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clipless. once you go there, it will all make sense to you. i use Time ATAC XS. I've never unclipped. Once, my crank arm came off the BB spindle but it was still attached to my shoe via cleat/pedal interface. I run these street and track. that's my word.
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Old 12-20-05, 10:27 AM   #20
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MKS Sylvan's, Soma clips, and EAI straps.
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Old 12-20-05, 11:00 AM   #21
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From one cheapass to another: MKS Sylvans look great for the money, but I scored some used Wellgo track pedals off ebay for like $5, and they work fine. If I were buying new I'd get the MKS Sylvan which are about the same $ as the Wellgos.

For straps, cheap leather or vinyl straps may suck, but cheap woven MTB straps are damn near indestructible. Woven straps can be frayed halfway through, and still not break. they will not fail suddenly, so you've got plenty of warning if they need replacement, and they are cheap as hell. Reinforced leather straps may look better, but for my (relatively little) money woven straps are the way to go.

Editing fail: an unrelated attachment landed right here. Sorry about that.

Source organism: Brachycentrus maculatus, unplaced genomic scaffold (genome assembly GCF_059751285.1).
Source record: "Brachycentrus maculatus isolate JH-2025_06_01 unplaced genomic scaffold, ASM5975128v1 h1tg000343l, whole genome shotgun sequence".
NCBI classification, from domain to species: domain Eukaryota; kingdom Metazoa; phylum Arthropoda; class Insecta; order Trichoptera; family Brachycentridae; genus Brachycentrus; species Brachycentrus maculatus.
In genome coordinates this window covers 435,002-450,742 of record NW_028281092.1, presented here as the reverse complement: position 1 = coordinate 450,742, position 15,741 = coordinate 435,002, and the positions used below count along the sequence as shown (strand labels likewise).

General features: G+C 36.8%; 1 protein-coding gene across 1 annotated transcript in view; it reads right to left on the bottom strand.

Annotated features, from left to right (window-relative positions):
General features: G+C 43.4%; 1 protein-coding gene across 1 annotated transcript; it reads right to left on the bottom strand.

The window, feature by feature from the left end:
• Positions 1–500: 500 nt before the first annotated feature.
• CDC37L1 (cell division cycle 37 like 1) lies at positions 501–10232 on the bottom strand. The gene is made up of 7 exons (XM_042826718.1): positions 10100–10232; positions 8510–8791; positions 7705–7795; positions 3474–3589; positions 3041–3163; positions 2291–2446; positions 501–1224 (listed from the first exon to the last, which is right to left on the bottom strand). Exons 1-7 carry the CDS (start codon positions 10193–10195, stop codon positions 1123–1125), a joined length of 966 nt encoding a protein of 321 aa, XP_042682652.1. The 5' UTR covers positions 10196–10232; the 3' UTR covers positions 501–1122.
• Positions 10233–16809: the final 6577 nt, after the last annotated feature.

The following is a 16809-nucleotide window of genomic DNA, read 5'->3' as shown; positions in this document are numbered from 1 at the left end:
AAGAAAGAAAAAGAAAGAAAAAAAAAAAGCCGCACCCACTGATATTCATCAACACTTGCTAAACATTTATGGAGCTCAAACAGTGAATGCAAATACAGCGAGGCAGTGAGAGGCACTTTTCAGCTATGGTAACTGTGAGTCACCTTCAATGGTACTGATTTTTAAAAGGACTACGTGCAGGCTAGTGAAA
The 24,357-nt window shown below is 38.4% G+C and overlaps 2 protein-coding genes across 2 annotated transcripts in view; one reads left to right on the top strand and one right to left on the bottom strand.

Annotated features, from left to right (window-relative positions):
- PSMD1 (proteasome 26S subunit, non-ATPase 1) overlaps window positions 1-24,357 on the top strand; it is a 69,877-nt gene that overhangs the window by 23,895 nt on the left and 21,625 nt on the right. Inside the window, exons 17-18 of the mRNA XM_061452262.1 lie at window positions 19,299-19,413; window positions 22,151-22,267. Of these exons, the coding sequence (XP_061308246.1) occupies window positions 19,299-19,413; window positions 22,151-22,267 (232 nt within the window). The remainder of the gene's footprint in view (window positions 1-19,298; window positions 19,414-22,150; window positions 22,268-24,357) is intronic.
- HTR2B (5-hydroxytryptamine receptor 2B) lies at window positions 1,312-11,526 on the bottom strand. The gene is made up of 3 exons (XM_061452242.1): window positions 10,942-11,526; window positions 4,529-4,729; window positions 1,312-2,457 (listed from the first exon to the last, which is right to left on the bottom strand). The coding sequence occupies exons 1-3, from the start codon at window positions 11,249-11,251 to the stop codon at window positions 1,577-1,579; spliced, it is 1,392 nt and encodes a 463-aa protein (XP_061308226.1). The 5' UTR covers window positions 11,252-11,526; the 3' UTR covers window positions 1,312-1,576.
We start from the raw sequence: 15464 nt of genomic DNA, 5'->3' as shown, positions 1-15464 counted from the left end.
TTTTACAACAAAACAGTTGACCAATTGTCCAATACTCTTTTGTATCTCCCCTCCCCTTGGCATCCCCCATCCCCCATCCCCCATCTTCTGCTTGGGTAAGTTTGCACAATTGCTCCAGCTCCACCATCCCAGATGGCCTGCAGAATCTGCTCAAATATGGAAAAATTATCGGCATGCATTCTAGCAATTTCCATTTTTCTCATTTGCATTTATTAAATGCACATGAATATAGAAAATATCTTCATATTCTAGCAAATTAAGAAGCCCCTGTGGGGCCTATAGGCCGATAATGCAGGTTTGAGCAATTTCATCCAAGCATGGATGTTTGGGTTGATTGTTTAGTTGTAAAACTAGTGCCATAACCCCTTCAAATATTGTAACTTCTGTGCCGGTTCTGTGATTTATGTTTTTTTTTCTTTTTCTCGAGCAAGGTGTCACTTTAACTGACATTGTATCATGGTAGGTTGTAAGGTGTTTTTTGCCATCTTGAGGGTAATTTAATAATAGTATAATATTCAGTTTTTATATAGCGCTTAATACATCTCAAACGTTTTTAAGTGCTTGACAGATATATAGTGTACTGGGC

Oh, and I disagree that clippless are dangerous. Mine are as easy to get out of as they are to get into. Arguably easier to get out of than clips and straps. I'd ride them everyday except that I don't want to wear bike shoes every day, so I use SPD pedals for longer rides, and clips and straps for commuting. Swapping pedals is no big deal. It takes maybe 5 minutes.

Last edited by mattface; 12-20-05 at 11:09 AM.
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Old 12-20-05, 11:19 AM   #22
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Oh, and I disagree that clippless are dangerous. Mine are as easy to get out of as they are to get into. Arguably easier to get out of than clips and straps.
Exactly that is the problem!

You don't want easy out!
Easy out can really really suck, especially when it is unexpected!

Last edited by 46x17; 12-20-05 at 11:26 AM.